The Wisconsin Department of Justice on Friday settled its lawsuit against Green Bay concrete and aggregate contractor Triple P Inc., Green Bay, and James O. Peters Sr. Circuit Court Judge Michael T. Judge approved the settlement.
Peters and his company will pay $300,000 and agree to restore or mitigate any past violations at 16 quarries. The state also settled its claims against another defendant in the case, the city of Gillett, for $10,000.
According to the complaint filed by the Department of Natural Resources, Triple P was chosen by the city of Gillett to build a bridge over Christie Brook, a tributary to the Oconto River. The complaint alleges that Triple P used undersized water protection measures, failed to install and maintain adequate protection measures, and discharged sediment to wetlands. The complaint also charged the city of Gillett with failing to ensure that water protection measures were installed, replaced and repaired, and with failing to report noncompliance to the DNR.
According to the complaint, wetland and waterway issues associated with the Christie Brook project were made worse in June 2009 when Triple P’s backhoe became stuck in the bed of the creek. The company dug a settling pond in the wetlands instead of in uplands and began dewatering the stream by pumping water and fill into the wetland, filling .257 more acres than the city of Gillett’s permit allowed. In its haste to remove the backhoe, Triple P also pumped sediment-laden water back into Christie Brook, resulting in the discharge of 9,000 cubic feet of sediment extending 6,000 feet downstream, according to the complaint. The sediment stayed in the stream for about nine months before the company removed it, according to the complaint.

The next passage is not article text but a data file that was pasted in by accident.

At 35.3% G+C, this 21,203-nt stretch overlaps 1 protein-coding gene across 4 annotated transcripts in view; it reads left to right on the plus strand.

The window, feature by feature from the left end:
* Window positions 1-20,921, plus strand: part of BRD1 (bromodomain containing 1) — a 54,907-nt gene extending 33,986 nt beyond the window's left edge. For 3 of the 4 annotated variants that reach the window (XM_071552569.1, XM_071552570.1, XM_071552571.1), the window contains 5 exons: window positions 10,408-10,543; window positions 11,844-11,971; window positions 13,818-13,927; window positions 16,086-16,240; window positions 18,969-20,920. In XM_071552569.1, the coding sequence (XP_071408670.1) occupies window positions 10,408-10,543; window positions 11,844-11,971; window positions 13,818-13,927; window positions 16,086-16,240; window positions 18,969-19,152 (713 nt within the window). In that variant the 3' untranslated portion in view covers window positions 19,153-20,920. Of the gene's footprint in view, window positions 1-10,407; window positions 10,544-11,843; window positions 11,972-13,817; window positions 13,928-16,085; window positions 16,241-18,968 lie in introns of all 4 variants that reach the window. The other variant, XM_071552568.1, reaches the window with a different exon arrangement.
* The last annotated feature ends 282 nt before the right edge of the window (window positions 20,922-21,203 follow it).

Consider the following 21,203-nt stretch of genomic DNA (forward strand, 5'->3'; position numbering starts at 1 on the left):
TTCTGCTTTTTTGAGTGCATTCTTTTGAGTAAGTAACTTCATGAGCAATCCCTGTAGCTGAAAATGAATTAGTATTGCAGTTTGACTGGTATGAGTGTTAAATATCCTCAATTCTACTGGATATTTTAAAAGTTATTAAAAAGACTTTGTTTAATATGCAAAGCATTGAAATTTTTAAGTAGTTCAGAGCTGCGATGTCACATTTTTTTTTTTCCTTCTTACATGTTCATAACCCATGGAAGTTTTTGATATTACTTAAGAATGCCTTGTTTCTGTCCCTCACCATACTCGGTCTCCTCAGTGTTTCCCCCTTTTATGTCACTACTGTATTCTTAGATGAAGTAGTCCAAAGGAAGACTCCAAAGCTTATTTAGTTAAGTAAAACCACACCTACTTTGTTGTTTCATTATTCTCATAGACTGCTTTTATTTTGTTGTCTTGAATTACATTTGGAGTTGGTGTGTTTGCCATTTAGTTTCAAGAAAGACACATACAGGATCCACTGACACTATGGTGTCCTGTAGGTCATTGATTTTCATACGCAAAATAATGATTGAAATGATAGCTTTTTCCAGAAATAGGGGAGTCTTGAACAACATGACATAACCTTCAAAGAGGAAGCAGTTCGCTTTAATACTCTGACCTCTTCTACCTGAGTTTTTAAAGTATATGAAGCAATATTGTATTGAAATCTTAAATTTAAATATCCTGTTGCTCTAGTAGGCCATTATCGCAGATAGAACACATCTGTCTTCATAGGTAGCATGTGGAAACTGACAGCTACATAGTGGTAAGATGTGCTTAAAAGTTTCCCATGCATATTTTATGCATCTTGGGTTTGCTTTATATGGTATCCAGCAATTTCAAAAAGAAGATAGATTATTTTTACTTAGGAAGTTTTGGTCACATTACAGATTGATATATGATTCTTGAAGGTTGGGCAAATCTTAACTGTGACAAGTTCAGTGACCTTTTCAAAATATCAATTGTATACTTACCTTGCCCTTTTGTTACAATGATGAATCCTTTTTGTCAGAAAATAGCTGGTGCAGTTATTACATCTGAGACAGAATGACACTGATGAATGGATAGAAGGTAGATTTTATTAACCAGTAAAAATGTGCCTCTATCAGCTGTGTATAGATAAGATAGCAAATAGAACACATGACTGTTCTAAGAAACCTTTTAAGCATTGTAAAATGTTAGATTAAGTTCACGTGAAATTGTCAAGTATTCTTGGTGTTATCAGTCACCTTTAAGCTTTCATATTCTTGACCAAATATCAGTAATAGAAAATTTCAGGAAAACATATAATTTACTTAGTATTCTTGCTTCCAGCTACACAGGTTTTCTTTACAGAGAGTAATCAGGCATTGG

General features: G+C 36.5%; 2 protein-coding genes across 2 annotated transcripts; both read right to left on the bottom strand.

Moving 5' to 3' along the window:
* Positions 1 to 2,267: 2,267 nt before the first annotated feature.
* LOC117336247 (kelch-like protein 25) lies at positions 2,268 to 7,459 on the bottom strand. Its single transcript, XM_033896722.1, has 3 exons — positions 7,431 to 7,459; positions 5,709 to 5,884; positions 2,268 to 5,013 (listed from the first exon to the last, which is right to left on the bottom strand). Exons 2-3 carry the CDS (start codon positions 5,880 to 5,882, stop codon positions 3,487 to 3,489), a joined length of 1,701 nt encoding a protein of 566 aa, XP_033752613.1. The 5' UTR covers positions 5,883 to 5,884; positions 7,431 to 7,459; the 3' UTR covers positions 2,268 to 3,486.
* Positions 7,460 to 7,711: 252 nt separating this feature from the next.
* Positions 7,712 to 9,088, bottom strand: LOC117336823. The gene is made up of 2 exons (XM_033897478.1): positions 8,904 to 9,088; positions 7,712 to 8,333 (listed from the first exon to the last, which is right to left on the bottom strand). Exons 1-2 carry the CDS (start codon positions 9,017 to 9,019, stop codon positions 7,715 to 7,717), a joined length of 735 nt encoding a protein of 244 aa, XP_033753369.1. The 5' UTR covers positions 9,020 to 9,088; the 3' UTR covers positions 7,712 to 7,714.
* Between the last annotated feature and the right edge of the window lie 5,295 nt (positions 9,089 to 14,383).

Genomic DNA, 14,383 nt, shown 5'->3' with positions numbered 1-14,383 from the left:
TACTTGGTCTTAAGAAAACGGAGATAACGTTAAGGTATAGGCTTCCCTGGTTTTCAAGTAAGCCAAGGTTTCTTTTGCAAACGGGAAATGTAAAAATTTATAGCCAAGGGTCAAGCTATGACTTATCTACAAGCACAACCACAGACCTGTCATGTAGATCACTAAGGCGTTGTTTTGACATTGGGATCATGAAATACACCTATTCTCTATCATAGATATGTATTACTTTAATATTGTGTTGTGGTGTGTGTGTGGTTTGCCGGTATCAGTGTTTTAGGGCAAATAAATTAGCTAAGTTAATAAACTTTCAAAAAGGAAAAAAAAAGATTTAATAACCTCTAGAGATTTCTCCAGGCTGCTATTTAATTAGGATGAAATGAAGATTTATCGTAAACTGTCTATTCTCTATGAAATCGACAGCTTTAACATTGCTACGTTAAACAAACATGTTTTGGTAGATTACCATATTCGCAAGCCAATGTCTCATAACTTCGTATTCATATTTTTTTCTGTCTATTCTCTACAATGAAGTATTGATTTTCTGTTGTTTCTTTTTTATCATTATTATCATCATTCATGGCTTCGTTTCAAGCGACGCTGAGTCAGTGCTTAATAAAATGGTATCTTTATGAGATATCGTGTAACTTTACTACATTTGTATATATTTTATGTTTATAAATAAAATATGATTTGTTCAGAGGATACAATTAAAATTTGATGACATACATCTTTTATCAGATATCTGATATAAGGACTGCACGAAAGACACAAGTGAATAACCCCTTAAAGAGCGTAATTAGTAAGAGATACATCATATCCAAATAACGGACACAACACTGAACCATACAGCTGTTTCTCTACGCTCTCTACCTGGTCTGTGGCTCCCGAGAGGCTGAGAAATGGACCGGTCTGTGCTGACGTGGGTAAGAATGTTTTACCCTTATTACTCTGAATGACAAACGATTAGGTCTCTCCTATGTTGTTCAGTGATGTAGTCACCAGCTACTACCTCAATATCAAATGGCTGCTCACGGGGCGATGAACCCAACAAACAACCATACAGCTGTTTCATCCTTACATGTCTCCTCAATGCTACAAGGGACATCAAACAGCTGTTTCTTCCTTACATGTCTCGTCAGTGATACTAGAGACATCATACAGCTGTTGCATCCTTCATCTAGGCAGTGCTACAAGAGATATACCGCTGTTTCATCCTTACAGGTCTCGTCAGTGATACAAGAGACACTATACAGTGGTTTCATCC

The complaint also charges Peters and Triple P with violating wetland protection and storm water management laws at a gravel pit and portable concrete mixing plant in Little River. The complaint alleges that other contractors bidding for the Highway 41 project had rejected the site because wetlands on the property limited the area available for quarrying to the outline of an existing sand pit. Peters was advised that he could not disturb the wetlands on the site, and a portion of the wetland boundary was flagged. According to the complaint, the flags were ignored, a sedimentation pond was installed in the wetland, and sediment was discharged into the wetlands.
The complaint alleges that after DNR staff directed Peters to stay out of the wetland until it was fully delineated, Triple P dumped several loads of concrete block in the wetland area. At least 1.4 acres of wetlands were disturbed.
As part of the settlement, Triple P agreed to maintain a $100,000 line of credit for four years, and to use the money to pay a qualified environmental consultant to identify past environmental violations at 16 quarries and pits owned by Triple P and to identify and map all wetlands at these sites so they may be avoided in the future. The company also agreed to restore or mitigate any and all wetland violations found during the environmental assessment.
Triple P also advised the state that James O. Peters Sr. will retire from and will not act as an officer, director or employee of Triple P Inc. in the future.
Assistant Attorneys General JoAnne Kloppenburg and Diane Milligan represented the state in the case.